Homily for the 5th Sunday in Ordinary Time Year A (3)

Homily for the 5th Sunday in Ordinary Time Year A (3)

Homily for the 5th Sunday in Ordinary Time Year A

Theme: “You are the salt of the earth. You are the light of the world.”

By: Rev. Fr. Adonis V. Mamuyac, OSJ

 

Homily for Sunday February 9 2020

The Gospel speaks about salt losing its saltiness. That can be hard for us to imagine. Once you take a pinch of salt and season the food, the salt itself is gone. You don’t see the salt anymore.

I remember our professor in Scriptures saying how it can be possible for salt to lose its taste. Their salt is unlike ours. Theirs come in the form of chunks or salt rocks. They put it inside a clothe and dip it into the pot while cooking food. It is very much like the way we use teabags. After some time the salt rock loses its taste or much of it at least. Then they can toss it outside on foot paths where they serve to stabilize the ground.

Now we can better understand what Jesus is trying to tell his disciples and all of us when he says: “You are the salt of the earth.” Like Jesus we are to spread the Good News. But we must imbibe first within ourselves the Good News for people to believe in us and the Good News that we proclaim. Otherwise, we are just like the salt that has lost its saltiness.

Jesus also says: You are the Light of the world. When we spread the Good News, we are like people holding the candle for everyone to be able to see and move around properly. But as we hold the lighted candle, the light also touches our faces. It exposes us as well, both our goodness and the otherwise. And if people don’t like what they see in us they might run away from the light instead of going to the light.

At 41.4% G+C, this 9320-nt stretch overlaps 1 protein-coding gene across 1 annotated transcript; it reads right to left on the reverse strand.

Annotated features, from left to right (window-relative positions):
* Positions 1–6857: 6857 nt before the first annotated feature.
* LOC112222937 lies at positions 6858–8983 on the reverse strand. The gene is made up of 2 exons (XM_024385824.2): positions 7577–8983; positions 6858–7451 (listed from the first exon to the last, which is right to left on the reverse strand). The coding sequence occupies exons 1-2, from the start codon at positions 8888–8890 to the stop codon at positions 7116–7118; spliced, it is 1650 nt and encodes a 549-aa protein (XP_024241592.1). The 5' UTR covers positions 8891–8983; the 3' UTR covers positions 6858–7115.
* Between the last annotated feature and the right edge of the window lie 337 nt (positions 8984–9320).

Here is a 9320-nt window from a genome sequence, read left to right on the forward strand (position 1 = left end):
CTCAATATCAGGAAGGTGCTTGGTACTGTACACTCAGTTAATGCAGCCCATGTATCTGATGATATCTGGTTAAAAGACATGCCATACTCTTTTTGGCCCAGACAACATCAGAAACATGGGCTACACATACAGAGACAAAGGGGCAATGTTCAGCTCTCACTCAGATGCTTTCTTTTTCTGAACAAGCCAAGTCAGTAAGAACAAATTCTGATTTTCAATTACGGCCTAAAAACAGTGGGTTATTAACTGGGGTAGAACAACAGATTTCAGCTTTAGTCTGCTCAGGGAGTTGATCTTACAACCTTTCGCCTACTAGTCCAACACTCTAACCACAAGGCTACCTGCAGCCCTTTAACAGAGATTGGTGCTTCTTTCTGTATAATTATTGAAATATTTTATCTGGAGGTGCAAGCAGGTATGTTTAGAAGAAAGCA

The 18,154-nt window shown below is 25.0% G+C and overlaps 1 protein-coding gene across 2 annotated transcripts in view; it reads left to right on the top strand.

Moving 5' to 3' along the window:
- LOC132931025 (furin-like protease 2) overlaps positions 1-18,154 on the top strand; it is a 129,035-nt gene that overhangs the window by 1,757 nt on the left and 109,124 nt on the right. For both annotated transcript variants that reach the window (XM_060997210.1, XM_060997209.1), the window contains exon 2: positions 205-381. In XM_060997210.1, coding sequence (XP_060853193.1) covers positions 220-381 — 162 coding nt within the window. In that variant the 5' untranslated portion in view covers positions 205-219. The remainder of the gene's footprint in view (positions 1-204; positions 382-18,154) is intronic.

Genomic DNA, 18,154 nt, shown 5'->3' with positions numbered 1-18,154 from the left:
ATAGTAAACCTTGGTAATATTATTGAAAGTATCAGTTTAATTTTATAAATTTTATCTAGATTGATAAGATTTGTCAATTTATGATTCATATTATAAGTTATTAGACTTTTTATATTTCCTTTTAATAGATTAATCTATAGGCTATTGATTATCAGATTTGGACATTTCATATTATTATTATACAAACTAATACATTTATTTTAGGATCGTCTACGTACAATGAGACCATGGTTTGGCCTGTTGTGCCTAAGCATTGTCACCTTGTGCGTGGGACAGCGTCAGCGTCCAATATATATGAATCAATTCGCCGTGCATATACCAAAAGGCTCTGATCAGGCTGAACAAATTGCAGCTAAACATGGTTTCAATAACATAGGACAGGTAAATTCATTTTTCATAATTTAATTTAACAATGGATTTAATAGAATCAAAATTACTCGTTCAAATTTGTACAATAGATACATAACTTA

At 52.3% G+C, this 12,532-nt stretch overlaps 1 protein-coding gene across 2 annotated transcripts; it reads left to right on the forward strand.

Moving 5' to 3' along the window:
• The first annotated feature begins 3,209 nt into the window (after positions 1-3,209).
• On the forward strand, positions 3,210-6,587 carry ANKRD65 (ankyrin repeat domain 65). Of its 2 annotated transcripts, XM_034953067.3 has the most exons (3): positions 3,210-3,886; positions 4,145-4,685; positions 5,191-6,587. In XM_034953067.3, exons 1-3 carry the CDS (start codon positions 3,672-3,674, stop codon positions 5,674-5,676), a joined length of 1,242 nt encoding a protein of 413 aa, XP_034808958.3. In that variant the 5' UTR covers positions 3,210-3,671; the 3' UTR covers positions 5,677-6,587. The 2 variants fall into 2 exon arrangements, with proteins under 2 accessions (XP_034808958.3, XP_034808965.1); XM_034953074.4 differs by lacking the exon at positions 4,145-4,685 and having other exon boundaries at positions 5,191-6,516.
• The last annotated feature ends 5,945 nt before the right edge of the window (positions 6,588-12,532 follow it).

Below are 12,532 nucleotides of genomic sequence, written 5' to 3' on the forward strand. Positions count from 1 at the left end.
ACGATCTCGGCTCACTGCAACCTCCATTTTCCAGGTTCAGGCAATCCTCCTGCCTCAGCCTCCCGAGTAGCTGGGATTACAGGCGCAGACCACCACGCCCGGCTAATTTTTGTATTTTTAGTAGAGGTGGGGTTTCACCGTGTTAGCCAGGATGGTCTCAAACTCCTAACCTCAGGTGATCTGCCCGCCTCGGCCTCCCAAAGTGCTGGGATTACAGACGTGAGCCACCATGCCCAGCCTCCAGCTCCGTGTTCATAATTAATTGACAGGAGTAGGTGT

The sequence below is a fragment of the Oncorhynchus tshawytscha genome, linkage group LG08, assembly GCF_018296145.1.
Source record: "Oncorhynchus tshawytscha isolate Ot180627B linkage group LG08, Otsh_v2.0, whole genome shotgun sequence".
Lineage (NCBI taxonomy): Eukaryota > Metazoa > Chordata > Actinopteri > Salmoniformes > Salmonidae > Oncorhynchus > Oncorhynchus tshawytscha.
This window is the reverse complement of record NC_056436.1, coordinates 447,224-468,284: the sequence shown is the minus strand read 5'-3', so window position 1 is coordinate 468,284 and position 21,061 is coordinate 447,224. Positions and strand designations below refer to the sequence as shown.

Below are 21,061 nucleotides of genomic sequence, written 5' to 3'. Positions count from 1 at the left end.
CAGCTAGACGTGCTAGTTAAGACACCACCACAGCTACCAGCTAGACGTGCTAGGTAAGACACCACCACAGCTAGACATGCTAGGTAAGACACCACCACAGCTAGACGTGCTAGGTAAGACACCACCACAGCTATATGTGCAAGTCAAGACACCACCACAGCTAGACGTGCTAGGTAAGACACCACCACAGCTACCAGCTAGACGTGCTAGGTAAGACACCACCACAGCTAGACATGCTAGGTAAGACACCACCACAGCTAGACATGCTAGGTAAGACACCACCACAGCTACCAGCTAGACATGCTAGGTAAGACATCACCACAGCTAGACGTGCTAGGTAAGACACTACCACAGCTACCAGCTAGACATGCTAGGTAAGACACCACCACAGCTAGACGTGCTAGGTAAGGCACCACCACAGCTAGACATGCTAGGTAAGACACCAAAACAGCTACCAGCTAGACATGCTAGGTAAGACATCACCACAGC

This is the challenge for all of us, especially our leaders in organizations, businesses, schools, in church and in government, and most especially parents. I am reminded of a story about children playing in the family’s nursery room. The children were making a lot of noise and commotion. Concerned, the mother checked in on them and asked them what they were quarrelling about. And the eldest child said: Mommy, we’re not quarrelling. We’re just playing mom and dad.
Indeed, actions speak louder than words.

If it were Jesus he would have said: You are the salt of the earth and light of the world.
I don’t know if I remember it right but there was this commercial many years ago about a woman, who noticed that a fellow passenger left a wallet as he disembarked the jeepney. Instead of calling out the passenger, she stealthily slides the wallet towards herself before putting it into her bag. Unknown to her, her daughter was watching her. And then a message flashed which read: “Ang maling ginagawa ng matatanda nagiging tama sa mata ng bata.”

If Jesus was the director of the commercial may be it would have read: “You are the salt of the earth and the light of the world.”
Although it is disputed, but it is to St. Francis of Assisi that many have attributed these words of wisdom: “Preach the Gospel at all times. Use words if necessary.”

There was a teacher who was a Christian and was invited to teach in Japan. But for that to proceed, he would have to agree not to teach or say anything at all about Christianity. He complied religiously with his end of the bargain. He lived a very exemplary life so much so that at least 40 students of his were inspired. They agreed among themselves to abandon their original religion and were later converted.

So much for words. That is also why I tried to give examples. At least in stories. It is time to act on Jesus’ declaration: “You are the salt of the earth. You are the light of the world.”

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